Received: 2017 December 24; Accepted: 2018 May 8

revbio. 2020 Mar 20; 6: e427
doi: 10.15741/revbio.06.e427

Keywords: Key words: Coastal lagoons, diatoms, dinoflagellates, HABs, Pseudo-nitzschia.

Introduction

Coastal lagoons, in Mexico, are aquatic systems noted for their floral and faunal biodiversity, which increase their economic importance in terms of fisheries, industry, trade and recreation (Alcocer, 2007). Coastal lagoons have internal hydrological variability that depends on land connections and influences from other freshwater bodies. These salinities range from hyperhaline to oligohaline, depending on their size, location and season. Salinity in coastal lagoons is a physicochemical parameter that helps to maintain their hydrological variability, biological diversity and ecology (Herrera-Silveira, 2006).

Unfortunately, the ecological equilibrium in coastal lagoons are heavily affected by various factors such as: a) seasonal variability (rain and winds off-season), b) geomorphological and hydrological characteristics of the area, c) ocean acidification, d) atmospheric nitrogen deposition, and e) waste from nearby human activities that provide pollutants and high nutrient concentrations. Among the latter are primarily orthophosphates, nitrogen (nitrate and nitrite) and silica, substances unlikely to be flushed into the ocean, resulting in higher concentrations of these compounds, especially in enclosed coastal systems or those having little circulation (Contreras et al., 1997; La Barre et al., 2014).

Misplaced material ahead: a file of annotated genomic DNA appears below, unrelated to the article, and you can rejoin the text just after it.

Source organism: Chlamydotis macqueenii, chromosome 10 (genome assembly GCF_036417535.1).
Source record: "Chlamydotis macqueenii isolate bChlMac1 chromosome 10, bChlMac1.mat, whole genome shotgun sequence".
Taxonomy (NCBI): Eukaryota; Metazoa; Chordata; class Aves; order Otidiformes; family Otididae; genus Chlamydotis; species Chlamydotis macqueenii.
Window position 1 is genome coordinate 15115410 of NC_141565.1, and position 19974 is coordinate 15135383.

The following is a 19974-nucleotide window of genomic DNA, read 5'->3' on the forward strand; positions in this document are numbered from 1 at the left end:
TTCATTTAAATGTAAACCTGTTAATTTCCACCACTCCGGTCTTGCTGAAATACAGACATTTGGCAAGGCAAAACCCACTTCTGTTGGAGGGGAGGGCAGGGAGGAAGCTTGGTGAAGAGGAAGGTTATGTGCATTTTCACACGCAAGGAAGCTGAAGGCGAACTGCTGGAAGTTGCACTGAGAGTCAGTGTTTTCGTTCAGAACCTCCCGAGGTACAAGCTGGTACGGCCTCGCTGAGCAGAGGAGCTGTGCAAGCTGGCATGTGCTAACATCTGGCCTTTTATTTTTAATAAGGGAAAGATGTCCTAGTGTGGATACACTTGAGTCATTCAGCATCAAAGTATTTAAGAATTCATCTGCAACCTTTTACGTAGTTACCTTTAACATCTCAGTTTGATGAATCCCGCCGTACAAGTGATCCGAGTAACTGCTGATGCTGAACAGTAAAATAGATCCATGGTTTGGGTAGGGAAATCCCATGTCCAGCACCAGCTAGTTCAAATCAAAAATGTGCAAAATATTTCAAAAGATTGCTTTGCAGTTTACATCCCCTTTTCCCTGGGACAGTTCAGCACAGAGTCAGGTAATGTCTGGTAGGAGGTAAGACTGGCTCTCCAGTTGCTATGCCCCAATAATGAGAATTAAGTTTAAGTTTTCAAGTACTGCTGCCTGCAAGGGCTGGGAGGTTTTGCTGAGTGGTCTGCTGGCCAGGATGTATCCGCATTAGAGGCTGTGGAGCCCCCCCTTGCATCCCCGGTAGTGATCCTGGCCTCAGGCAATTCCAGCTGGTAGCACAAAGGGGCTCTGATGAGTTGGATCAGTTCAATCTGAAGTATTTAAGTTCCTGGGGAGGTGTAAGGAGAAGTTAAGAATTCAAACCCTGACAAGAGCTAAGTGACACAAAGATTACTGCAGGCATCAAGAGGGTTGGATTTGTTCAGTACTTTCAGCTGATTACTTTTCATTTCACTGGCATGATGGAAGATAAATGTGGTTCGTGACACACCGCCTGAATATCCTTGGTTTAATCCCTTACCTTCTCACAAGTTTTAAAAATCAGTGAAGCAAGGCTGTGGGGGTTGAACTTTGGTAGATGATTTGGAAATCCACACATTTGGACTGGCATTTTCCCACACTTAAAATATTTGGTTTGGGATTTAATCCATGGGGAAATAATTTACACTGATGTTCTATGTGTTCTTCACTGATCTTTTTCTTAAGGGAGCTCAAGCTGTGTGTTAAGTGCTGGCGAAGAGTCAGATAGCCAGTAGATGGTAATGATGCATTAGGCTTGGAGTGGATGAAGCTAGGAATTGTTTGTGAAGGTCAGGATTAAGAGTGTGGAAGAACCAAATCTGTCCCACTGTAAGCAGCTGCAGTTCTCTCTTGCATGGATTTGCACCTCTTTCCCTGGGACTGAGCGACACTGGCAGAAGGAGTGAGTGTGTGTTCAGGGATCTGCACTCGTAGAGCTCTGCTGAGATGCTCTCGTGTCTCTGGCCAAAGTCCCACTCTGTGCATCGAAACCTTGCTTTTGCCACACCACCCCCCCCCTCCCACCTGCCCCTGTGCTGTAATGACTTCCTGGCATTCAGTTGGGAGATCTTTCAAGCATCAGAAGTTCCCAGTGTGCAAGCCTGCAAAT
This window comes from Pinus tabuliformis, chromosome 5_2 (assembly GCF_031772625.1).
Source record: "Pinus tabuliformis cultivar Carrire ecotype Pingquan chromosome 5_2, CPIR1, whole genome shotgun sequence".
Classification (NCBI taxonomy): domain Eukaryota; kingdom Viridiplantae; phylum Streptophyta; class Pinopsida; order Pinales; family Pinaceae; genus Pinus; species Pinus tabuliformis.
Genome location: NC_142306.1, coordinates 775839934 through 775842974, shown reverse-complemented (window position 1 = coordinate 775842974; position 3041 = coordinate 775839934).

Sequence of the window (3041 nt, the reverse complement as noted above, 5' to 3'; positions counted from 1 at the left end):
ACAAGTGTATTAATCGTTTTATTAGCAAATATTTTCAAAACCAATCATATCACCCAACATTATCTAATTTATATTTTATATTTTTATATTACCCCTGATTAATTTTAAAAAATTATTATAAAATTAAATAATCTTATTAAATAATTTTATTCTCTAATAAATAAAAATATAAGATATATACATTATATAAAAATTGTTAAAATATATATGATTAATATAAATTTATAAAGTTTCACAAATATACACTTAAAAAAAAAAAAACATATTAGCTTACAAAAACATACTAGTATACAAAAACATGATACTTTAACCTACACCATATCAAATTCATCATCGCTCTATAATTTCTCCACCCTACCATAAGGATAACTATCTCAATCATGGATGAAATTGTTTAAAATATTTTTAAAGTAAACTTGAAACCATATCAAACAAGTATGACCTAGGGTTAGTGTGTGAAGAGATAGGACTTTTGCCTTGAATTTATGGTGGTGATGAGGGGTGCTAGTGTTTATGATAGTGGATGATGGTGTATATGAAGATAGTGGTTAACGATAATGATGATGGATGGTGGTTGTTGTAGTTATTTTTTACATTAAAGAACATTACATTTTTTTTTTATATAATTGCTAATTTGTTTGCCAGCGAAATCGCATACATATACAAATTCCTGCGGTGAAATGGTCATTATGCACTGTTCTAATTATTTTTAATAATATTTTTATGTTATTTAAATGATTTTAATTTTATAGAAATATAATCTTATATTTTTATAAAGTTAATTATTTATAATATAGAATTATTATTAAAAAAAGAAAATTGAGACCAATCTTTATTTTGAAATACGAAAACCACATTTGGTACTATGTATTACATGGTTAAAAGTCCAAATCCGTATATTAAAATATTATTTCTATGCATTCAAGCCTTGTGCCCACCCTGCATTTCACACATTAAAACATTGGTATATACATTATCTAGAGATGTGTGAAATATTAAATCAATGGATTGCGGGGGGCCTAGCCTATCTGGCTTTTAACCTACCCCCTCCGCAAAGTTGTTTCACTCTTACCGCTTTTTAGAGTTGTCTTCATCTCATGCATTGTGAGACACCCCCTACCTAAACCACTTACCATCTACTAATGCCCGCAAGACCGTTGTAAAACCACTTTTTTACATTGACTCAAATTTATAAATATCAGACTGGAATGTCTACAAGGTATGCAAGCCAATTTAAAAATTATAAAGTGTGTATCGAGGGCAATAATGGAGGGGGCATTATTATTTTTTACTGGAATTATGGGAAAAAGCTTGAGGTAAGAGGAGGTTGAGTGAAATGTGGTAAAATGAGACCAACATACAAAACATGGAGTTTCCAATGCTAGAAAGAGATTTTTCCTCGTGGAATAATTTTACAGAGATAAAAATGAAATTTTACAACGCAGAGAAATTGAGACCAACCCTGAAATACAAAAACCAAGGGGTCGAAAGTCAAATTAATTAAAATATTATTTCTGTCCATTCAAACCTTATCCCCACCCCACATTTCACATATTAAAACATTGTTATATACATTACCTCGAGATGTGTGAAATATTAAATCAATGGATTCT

Accompanying aquatic nutrient availability is an increased variability of physicochemical parameters and trophic status (Kormas et al., 2001; Sosnovsky and Quirós, 2006). Variations in nutrient concentrations cause different trophic states in coastal lagoons during seasons. The different trophic states are produced mainly by: effect of winds, water contributions and denitrification processes (López-Cortés, 2003). This promotes algal blooms including harmful algal blooms (HABs) that are toxic to aquatic organisms and humans (Contreras et al.,1996; Shaw et al., 2003). These phenomena have a negative impact in many regions of the world on public or animal health, plus adversely affecting the environment. The effects of harmful algal blooms are as follows: 1) massive mortality of marine, cultivated or wild organisms; 2) impairing coastal economic activities; 3) alteration of the landscape, 4) effects on public health (toxic syndromes: paralytic, diarrheal, amnesic and cyclogenic) (García-Mendoza et al., 2016).